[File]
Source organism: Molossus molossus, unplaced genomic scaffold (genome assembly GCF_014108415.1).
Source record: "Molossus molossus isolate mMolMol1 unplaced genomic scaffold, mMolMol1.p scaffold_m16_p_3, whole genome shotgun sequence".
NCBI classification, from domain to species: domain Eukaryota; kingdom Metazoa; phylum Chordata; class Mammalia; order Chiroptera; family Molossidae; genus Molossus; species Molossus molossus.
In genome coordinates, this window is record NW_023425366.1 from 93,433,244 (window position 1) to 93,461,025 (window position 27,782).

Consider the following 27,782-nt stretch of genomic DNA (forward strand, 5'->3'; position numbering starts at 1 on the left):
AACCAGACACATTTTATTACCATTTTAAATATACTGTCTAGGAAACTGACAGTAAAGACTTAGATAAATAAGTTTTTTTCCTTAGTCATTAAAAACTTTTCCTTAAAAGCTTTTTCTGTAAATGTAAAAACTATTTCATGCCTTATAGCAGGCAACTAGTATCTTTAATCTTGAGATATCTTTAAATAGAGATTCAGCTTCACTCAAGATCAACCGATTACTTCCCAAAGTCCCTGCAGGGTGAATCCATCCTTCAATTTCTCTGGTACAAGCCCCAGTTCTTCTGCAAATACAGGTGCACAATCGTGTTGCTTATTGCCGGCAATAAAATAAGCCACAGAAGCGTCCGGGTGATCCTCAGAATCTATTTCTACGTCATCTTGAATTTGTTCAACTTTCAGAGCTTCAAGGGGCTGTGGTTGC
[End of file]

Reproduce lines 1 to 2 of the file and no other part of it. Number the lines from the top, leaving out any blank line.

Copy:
Source organism: Molossus molossus, unplaced genomic scaffold (genome assembly GCF_014108415.1).
Source record: "Molossus molossus isolate mMolMol1 unplaced genomic scaffold, mMolMol1.p scaffold_m16_p_3, whole genome shotgun sequence".